What’s been your most successful marketing strategy?
I would have to say, being part of the first book project Success in High Heels, it became a great business card, I used it as a conversation starter. I used it as an outreach tool to approach events organisers to get speaking gig.
What’s been the biggest obstacle you’ve had to overcome?
Honestly, the biggest obstacle I have had to overcome has been the long-term relationship I had with my Chimp committee. What is the Chimp Committee? These are the negative voices/self-talk that lives in our head, with one purpose to tell you the worse things about yourself.
In the past, the Chimp committee led me down the road of feeling like an impostor and not good enough, which cost me passing up on some great opportunities.
And your proudest moment so far?
There are a few moments I am incredibly proud of looking back. I am proud of working with a consortium of women to create the annual event “You’re Beautiful Woman” which ran for five years. Its goal was to celebrate and grow BIPOC women in the UK.
Then creating a podcast in 2008, which ran for three years and in that time, I had interviewed a coach, author, healer, speaker, founder, and owner from five of the seven continents. I am also proud of the book project I curated that had twenty-six people from across the globe represented.
Talking about our failures on our journeys to success and the lessons we learned from those failures to help us grow. I am also really proud of my current E-book the 7 Habits That Rob Us of Our Power, as I talk about the habits I have personally struggled with and the habit breakers that I have used.
Why is work so important to you?
I work with women who have forgotten their power after experiencing setbacks and have started to feel like their previous success was a fluke, and they are frauds. They allow perfectionism, self-doubt, and fear to keep them playing small.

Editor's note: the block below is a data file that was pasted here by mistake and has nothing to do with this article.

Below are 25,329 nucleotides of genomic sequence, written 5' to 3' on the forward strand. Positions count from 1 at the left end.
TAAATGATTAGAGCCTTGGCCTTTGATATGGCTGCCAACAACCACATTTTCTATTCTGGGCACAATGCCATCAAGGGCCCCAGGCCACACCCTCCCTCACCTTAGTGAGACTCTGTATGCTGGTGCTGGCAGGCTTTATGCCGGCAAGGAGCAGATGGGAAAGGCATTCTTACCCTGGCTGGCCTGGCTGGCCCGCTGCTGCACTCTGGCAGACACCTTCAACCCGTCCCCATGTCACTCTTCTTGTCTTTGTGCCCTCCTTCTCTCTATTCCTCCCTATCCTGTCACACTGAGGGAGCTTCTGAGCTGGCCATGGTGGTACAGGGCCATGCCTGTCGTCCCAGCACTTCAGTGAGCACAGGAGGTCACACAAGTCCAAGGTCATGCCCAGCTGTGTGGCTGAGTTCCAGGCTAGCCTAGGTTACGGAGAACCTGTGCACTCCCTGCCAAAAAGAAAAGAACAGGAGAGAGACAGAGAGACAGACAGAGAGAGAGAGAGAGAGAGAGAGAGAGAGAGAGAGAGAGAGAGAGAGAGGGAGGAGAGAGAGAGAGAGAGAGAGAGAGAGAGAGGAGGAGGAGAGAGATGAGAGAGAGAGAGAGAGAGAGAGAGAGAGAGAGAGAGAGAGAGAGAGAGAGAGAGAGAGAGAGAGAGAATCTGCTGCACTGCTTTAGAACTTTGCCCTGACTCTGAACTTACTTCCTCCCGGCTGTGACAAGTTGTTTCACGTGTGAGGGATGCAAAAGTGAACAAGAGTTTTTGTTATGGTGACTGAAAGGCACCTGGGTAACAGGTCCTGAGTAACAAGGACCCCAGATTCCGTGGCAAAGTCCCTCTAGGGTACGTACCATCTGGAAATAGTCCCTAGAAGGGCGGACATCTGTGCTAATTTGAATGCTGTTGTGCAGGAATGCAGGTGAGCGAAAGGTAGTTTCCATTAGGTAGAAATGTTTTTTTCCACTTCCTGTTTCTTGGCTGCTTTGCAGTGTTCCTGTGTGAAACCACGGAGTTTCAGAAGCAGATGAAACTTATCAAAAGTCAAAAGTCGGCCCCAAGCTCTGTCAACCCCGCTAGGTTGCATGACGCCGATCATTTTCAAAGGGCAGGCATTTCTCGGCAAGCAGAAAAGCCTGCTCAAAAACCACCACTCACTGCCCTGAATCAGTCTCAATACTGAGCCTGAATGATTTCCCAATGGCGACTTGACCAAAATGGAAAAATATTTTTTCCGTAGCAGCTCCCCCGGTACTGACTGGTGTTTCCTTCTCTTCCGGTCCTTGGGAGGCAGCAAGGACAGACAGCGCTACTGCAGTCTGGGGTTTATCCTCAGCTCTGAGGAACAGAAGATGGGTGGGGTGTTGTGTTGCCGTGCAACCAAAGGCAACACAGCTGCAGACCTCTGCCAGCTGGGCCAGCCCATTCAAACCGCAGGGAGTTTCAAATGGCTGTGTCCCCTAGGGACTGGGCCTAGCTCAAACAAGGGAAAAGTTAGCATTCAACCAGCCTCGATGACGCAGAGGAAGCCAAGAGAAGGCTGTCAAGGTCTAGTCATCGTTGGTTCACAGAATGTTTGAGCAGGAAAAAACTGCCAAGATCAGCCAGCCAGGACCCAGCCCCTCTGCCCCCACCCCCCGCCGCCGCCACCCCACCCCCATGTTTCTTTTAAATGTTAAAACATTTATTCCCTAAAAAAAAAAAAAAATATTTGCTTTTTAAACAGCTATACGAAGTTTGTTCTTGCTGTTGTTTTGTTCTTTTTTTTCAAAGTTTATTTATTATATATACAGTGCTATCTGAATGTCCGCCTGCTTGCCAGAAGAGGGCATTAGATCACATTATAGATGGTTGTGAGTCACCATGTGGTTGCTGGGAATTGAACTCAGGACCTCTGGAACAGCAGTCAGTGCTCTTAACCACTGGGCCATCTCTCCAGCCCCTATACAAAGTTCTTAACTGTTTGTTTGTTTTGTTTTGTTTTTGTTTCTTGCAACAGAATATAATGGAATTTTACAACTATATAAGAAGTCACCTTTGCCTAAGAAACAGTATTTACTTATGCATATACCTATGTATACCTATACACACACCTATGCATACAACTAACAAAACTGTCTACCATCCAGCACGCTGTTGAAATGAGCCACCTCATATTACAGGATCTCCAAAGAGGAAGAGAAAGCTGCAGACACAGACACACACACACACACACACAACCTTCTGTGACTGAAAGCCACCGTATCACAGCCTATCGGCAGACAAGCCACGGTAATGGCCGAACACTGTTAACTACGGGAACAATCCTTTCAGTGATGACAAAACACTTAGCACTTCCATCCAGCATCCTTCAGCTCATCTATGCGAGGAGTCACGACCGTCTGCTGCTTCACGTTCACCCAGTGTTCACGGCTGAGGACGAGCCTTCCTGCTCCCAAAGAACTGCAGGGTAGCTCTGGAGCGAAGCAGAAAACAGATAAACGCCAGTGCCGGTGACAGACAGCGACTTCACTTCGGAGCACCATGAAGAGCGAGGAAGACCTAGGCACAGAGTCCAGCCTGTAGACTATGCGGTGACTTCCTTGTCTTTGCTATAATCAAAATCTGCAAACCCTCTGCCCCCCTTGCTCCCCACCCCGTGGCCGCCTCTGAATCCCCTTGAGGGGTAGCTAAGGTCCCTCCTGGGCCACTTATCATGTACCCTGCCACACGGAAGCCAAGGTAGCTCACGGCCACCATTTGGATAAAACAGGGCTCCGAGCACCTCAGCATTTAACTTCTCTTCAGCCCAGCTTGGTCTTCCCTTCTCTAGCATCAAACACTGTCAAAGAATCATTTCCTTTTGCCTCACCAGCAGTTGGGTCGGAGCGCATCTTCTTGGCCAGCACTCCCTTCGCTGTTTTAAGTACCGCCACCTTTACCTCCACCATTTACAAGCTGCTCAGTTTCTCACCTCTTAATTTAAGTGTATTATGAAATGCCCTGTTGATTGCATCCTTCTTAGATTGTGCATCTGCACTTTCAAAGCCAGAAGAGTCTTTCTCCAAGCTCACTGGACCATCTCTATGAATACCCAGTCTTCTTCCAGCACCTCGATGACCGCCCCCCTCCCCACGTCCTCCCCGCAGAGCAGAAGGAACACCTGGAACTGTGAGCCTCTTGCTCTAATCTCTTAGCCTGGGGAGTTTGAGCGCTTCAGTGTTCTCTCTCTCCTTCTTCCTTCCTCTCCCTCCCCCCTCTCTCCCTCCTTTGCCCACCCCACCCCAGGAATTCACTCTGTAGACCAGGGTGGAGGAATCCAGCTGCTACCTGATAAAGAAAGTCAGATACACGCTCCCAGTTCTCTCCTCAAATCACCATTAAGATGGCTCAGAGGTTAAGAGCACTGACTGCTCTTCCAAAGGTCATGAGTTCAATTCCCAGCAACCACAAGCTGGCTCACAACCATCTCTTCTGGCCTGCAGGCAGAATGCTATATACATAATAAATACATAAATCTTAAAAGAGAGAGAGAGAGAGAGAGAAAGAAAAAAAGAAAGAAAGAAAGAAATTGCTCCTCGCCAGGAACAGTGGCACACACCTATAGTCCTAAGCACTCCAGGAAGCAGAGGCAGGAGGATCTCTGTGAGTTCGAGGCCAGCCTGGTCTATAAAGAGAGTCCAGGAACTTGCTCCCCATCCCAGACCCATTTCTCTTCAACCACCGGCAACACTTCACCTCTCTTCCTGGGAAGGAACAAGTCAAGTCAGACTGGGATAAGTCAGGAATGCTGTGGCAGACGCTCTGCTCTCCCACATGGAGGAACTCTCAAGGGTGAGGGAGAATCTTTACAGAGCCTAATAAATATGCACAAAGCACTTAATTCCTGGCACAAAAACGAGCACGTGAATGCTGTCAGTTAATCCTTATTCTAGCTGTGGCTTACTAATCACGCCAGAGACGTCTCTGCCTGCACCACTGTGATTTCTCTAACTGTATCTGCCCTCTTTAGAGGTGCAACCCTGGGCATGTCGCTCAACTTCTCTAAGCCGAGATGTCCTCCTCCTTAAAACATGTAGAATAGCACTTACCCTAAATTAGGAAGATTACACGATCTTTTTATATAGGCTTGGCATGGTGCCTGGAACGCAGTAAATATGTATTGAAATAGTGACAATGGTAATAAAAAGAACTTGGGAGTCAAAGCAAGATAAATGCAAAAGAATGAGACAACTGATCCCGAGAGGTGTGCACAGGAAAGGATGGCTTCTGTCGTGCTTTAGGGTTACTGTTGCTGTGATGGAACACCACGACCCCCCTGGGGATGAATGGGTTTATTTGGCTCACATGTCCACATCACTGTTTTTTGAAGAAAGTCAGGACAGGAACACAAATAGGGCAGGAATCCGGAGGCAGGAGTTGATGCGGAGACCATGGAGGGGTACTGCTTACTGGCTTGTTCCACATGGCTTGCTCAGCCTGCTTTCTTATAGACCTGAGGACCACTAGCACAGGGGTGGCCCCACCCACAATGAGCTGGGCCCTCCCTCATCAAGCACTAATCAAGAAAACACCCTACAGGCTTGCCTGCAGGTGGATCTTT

Because I have been her in my own life, giving up my power and playing small, afraid to try again after failing, afraid to show up because I was feeling like a fake and a fraud.
Until I decided to break up with these habits and reclaim my power and stop playing small and stepped up to bring my goals to life.
Who inspires you?
I have been inspired by loads of amazing women and men, from Oprah to Barrack Obama. To people closer to me like my parents, friends, my partner.
However, one of the people who inspires me the most is my maternal great-grandmother Agnes. She was a trader back in the day in Nigeria. She was a fiercely determined woman who was an entrepreneur at the time when the expectation for women was to be in the home.
She lived by her terms and was unafraid to use her voice in defence of others.
How do you balance your work with your family?
I will have to be honest here I don’t believe that balance is achievable as I have struggled with this in the past. I am learning that something must give.
If I am busy, I let my family and partner know not to expect a lot of me during that time, and then I carve out more time to spend with them. As I recently learned from a guest on my show she said be willing to be bad at somethings, let go of the idea of being the domestic goddess, super mom, and business mogul all the same time. Be willing to farm out certain tasks to give you more time.
What are your three top pieces of advice for someone wanting to do something similar?
Don’t be afraid to fail welcome the failing as you learn faster and become more creative and innovative in how you do what you do.
Don’t worry being about being liked by everyone, as you have no control on who will gravitate to you and what you do. However, if you are trying to tie yourself in knots to please everyone and how they believe you should show up, you will not succeed and still be in knots. So be you! Not the version of you, who Jane, Jack and Jill believe you should be.
Get yourself a life team; this is a team of people who are in your circle that will champion you, support you and pick you up when you stumble. They will be the ones who will lovingly talk you down from your metaphorical ledge and will be the ones who will kick your behind kindly when you need it. They will be your life support system that you will need on your entrepreneurial journey.
Learn more about Lillian Ogbogoh.